Odd-shaped people staring at their watches. I know it’s subjective, but the truth of it is inescapable: these people are odd-shaped. It doesn’t seem to phase them though. They’re all doing their thing, as if they haven’t noticed what I’ve noticed. I survey my surroundings and the evidence mounts–normal-looking people are now in the minority. I’m not sure when the transition happened, but to some degree everyone in my immediate vicinity is odd. Old guy with a baseball cap placed just atop his head muttering into his cell phone, and then looking into the handset after each sentence. Slumpy guy poured into his overalls, straps hanging from rounded shoulders, abdomen like a beach ball. Three globe-shaped women with matching frosted perms and fragile stick legs. Muppet-looking adolescent wearing short-shorts and a midriff shirt, fidgeting and wriggling in platform tennis shoes. A band of leather-faced hunchbacked matrons in sunglasses, gossiping. An old bald woman in a wheelchair. An albino.

What’s going on? Where am I? I struggle to maintain my own sense of normalcy, but I’m starting to feel odd-shaped myself. My whole body is thrumming and live, and I can feel every joint. Pin pricks in my feet. The vertebrae in my neck piled on top of each other like phone books. Dry skin on my face taut and itchy as they announce the four hour delay.

Moans from the odd-shaped folks. The carnies are disappointed with the news. They’ll be late for their respective sideshows. Visions of hapless performers sleeping in rank naugahyde chair-benches. I can’t summon an emotion though, because they’ve already thrown me from the narrative of subjectivity. Now I’m an outsider, and I’ve lost the privilege of contextual reaction. So: fog. The delay may blow away, they say, but it may not. The odd-shaped people look at each other. I’m invisible. A four hour delay from what? Aren’t we already here?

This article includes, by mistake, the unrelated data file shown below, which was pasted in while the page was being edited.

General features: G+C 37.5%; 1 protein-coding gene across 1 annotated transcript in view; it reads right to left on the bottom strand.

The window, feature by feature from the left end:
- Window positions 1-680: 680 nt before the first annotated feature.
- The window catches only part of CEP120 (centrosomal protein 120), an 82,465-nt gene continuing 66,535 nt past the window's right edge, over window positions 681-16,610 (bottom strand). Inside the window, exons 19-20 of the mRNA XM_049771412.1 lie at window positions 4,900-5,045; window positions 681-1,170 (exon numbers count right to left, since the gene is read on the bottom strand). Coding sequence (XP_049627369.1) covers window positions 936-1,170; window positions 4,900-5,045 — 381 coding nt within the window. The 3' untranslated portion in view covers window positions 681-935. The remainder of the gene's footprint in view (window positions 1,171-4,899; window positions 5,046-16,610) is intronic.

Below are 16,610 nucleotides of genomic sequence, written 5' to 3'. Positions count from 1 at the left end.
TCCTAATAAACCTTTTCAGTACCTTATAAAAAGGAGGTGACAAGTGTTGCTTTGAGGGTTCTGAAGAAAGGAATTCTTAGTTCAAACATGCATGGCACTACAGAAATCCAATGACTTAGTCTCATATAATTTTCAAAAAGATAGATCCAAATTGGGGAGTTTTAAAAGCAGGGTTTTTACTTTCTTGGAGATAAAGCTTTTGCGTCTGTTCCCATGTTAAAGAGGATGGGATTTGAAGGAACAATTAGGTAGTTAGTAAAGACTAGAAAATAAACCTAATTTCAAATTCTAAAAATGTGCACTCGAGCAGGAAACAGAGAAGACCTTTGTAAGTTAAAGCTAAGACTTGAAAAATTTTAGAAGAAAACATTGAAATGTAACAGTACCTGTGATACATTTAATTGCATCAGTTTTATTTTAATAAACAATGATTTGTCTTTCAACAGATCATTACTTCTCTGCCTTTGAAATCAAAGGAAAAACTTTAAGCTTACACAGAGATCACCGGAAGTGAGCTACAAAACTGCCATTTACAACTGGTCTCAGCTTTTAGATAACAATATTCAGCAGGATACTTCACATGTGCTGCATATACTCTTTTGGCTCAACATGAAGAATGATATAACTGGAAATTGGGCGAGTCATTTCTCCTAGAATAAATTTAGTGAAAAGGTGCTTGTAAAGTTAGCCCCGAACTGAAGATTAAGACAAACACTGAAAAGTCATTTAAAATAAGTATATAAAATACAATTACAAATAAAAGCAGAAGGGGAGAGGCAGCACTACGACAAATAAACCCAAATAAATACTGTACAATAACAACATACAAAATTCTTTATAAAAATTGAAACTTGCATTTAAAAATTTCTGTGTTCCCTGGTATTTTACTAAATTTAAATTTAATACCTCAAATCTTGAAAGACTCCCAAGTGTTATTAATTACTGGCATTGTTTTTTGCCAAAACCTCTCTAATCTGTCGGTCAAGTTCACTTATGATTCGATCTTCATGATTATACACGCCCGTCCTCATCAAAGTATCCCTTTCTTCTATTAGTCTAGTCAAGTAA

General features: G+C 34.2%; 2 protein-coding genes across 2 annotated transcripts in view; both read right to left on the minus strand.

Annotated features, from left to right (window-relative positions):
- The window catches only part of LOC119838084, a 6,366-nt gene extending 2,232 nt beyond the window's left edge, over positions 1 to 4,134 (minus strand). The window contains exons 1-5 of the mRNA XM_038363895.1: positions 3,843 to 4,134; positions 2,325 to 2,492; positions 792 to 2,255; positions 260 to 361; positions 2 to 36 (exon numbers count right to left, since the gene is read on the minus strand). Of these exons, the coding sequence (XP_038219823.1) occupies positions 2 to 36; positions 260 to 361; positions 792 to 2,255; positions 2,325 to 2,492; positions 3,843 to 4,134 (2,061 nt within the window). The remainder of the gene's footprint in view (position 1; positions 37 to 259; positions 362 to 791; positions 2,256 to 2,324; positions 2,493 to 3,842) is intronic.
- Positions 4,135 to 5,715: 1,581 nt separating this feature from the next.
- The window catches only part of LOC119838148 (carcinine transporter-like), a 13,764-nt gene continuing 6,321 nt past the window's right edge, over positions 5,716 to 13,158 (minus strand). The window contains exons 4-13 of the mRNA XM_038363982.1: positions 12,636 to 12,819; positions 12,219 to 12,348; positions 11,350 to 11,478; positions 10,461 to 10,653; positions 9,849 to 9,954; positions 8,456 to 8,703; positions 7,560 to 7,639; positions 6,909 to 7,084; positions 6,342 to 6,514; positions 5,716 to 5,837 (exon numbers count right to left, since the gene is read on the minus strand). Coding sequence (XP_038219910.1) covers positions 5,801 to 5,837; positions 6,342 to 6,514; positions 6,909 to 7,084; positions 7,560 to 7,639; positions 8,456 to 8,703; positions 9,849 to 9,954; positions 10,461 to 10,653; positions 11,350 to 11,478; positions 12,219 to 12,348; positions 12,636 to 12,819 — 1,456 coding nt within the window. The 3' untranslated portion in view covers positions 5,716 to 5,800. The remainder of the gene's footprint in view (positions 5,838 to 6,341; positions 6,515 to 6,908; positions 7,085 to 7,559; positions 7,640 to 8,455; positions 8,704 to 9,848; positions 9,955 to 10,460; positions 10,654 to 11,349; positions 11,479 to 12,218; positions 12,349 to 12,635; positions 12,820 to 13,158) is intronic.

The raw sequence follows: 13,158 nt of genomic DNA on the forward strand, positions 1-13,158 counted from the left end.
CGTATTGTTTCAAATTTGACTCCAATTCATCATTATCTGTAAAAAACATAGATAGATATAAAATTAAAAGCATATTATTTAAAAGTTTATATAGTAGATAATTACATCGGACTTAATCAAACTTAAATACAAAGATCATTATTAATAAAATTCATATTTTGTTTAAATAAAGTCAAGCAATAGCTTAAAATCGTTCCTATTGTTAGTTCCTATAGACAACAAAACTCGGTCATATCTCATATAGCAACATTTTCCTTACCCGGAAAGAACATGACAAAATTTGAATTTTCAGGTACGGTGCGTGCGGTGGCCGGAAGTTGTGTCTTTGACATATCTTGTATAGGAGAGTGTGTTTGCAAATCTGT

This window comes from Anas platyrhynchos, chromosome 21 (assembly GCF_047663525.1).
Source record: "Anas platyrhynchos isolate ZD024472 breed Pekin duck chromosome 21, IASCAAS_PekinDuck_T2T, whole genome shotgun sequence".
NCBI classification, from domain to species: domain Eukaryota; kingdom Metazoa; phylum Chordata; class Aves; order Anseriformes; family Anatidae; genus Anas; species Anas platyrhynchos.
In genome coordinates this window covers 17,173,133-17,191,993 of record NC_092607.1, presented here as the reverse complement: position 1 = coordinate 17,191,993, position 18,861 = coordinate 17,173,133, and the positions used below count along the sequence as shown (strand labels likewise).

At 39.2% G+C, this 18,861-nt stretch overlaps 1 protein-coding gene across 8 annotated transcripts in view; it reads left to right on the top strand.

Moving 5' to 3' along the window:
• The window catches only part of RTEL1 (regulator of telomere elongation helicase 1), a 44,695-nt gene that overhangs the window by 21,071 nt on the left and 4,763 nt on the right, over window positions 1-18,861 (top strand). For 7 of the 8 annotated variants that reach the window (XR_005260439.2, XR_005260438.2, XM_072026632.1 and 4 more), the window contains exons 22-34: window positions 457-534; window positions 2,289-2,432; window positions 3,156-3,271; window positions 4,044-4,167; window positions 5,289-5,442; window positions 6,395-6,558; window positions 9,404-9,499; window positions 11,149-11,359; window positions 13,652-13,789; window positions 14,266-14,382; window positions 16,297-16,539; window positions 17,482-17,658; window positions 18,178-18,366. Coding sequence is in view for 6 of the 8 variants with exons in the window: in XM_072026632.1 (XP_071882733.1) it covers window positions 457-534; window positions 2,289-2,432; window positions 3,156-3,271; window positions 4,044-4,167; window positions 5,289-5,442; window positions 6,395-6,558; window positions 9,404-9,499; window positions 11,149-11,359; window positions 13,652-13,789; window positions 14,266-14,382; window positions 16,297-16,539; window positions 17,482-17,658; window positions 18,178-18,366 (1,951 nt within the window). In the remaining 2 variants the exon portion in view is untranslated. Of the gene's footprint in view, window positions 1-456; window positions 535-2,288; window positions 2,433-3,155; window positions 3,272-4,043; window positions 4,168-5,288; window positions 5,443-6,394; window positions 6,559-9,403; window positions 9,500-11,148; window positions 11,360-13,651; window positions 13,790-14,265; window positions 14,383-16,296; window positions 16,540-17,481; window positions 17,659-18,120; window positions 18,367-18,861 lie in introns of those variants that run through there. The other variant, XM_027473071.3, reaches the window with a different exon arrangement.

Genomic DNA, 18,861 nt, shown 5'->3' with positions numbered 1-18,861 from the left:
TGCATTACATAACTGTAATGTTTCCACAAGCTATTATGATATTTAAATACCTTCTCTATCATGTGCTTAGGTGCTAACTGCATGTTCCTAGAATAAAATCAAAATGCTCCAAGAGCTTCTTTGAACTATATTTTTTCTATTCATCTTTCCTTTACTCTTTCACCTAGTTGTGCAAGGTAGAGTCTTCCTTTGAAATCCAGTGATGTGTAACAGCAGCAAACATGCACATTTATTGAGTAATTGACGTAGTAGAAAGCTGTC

I am hungry though. I still have a stash of peanuts in my jacket pocket. A freezer bag of Mom’s monster chocolate chip cookies in my suitcase. I’m good.

Who are all these people anyway? Leopard prints and sideburns and military men shaved bald. Every time I try to get a handle on the culture it grows stranger, pulling away from me. Tantalus’ eyebrows furrow as his fingers play at the cookie bag.

Some people are all right. Some do provide calm rather than throbbing discomfort. Look over there: the affectionate Asian couple lost in the moment. I respect that. They’re going to make it through this.

But the majority are too wrapped up in the moment. “Delayed five minutes,” whispered conspiratorially, one odd-shaped individual to his odd-shaped familiar. Why waste the breath to say it? Marking the passage of time. Reciting the obvious, the inevitable. “Here I go breathing again. There’s more air to breathe. I breathe it.” Breathers all around me. Billow bags scuffling about looking at things with their jelly-filled eyes. Taking it all in. If one of them touches me I’ll scream.

But now I’m quite hungry. A cookie.

One thought on “Terminal

  1. and where do you see these fascinating “odd” people ??? me wanstah see some too ….
    here everybody looks so flicking “normal” and thats somehow so much more sad than “odd” … or? oh well, it all depends, huh